Adam Williams – Kamloops This Week
The Thompson-Nicola Regional District is doing everything it can to regulate the use of biosolids.
At the direction of the district’s board of directors, the TNRD held a public hearing on Thursday, Sept. 17, to consider zoning amendments to regulate commercial composting and limit the scale of agricultural composting in the region.
In essence, the TNRD was looking to restrict the sale of biosolid compost.
Following the public hearing and a lengthy discussion, the board passed the zoning amendment in a near-unanimous vote.
“What they [higher levels of government] do allow us to do is, through zoning, stop a farm or ranch from selling compost that they made on the land,” said Regina Sadilkova, the TNRD’s director of development services.
“They can bring it in to their lands and that’s whether it’s manure, biosolids from human waste-treatment plants, food scraps or mushroom compost. But, what we can do is say you cannot sell or export that from the farm.”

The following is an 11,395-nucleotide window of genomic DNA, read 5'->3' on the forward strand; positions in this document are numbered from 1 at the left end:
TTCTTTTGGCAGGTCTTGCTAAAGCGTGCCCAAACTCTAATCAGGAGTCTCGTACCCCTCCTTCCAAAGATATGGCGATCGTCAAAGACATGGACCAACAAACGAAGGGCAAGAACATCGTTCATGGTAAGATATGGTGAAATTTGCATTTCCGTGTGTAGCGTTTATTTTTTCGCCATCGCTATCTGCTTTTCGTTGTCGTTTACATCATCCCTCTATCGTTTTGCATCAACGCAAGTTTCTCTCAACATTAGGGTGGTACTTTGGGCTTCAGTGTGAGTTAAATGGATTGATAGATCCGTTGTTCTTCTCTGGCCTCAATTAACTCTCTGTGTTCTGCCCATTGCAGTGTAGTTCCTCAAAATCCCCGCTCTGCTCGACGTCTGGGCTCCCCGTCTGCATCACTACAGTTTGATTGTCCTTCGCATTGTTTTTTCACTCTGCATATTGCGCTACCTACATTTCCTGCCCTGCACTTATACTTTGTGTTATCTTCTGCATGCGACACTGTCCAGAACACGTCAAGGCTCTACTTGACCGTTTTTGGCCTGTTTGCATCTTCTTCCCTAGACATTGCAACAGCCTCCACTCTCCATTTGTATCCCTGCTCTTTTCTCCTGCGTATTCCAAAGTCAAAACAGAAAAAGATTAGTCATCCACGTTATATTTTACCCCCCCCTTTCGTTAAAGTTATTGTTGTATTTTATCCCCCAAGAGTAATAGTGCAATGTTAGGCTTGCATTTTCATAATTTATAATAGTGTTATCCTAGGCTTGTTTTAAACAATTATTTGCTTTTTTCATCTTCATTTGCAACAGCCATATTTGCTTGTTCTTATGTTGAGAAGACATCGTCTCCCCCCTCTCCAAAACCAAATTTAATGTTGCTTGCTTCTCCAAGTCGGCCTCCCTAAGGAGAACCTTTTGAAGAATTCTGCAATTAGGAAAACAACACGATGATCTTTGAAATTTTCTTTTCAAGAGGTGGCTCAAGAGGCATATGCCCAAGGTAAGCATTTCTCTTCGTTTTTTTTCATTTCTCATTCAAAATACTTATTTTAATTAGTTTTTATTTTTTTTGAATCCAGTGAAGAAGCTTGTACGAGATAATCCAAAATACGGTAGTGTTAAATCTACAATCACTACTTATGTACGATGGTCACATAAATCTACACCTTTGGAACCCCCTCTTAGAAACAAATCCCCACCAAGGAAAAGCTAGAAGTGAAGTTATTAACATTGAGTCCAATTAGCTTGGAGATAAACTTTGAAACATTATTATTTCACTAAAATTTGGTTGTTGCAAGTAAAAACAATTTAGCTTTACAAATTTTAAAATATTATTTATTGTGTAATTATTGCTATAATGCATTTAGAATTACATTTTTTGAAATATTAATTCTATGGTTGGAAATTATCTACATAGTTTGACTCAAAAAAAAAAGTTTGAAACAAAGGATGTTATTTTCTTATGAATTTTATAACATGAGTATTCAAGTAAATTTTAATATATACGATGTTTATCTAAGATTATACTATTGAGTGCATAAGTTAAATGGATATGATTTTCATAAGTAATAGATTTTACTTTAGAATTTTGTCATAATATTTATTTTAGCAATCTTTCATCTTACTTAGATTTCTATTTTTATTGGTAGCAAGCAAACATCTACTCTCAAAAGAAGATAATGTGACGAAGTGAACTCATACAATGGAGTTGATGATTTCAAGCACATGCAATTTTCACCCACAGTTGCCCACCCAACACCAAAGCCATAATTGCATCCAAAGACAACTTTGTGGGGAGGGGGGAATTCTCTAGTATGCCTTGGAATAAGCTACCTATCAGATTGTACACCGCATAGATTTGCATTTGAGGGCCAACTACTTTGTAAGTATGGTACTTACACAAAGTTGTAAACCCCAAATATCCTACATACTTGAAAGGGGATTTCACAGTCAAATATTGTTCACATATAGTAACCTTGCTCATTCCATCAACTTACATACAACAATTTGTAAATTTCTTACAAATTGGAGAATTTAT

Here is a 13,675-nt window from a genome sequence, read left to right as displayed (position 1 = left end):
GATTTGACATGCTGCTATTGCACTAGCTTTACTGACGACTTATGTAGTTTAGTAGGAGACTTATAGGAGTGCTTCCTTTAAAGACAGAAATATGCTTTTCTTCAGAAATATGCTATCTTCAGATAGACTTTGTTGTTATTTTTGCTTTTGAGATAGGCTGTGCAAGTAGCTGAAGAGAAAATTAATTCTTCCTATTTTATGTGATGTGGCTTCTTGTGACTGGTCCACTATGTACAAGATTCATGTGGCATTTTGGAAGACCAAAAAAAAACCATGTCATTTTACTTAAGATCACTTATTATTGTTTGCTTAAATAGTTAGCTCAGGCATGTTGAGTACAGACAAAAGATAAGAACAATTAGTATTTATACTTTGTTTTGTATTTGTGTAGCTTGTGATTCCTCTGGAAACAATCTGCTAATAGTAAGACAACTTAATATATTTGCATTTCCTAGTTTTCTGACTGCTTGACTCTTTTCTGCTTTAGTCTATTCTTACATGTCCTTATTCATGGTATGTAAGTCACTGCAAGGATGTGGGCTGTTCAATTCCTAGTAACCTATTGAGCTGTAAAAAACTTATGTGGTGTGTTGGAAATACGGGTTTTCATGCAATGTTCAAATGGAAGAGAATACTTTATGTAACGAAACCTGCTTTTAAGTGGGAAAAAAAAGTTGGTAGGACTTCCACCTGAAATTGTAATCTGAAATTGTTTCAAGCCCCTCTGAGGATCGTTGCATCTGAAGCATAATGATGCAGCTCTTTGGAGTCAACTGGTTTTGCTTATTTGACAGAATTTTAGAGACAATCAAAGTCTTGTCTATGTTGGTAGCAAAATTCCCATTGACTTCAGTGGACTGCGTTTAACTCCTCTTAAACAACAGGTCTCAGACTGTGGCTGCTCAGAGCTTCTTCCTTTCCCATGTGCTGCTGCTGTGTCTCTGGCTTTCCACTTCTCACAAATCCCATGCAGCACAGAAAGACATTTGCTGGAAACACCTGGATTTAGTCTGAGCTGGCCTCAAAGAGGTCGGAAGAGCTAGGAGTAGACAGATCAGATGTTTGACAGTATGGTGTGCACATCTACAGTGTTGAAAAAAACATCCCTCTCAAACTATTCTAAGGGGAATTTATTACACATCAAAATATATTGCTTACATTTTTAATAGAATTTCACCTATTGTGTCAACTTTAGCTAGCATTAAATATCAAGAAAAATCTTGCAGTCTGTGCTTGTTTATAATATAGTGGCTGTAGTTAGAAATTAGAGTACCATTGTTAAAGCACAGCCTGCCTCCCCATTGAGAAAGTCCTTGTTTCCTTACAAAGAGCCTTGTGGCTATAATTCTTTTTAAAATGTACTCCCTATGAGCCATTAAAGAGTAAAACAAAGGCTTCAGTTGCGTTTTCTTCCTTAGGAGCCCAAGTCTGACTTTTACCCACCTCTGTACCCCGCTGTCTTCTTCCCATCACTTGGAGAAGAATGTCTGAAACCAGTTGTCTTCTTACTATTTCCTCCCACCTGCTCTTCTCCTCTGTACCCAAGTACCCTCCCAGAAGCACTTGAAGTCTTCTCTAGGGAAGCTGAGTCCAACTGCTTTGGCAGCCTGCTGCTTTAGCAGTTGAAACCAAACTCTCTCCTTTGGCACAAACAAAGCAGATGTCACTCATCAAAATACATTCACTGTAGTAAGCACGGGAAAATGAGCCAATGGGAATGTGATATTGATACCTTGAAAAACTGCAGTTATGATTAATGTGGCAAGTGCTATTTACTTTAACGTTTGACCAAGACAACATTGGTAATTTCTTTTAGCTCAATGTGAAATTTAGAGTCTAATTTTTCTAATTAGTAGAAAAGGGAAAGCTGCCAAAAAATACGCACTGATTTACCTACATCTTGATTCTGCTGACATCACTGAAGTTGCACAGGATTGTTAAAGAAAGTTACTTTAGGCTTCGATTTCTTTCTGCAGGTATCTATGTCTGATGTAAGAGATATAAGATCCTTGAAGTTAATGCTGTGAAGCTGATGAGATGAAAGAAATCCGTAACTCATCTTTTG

Under current regulations, farms are permitted to export 50 per cent of the compost they produce on the land, even if that compost is produced using biosolids.
Landowners already selling compost will be permitted to continue, protected by a grandfather clause in the Local Government Act, but future operations will be restricted. The clause will, however, restrict properties from expanding the land used in the production of compost.
Personal use will also be allowed to continue and the change will apply only to rural properties.
“If you’re a big ranch with 10 properties, you can spread it all over your 10 properties,” Sadilkova said. “But, you can’t go selling it to golf courses and exporting it. It sort of limits the scale, again with some exceptions.”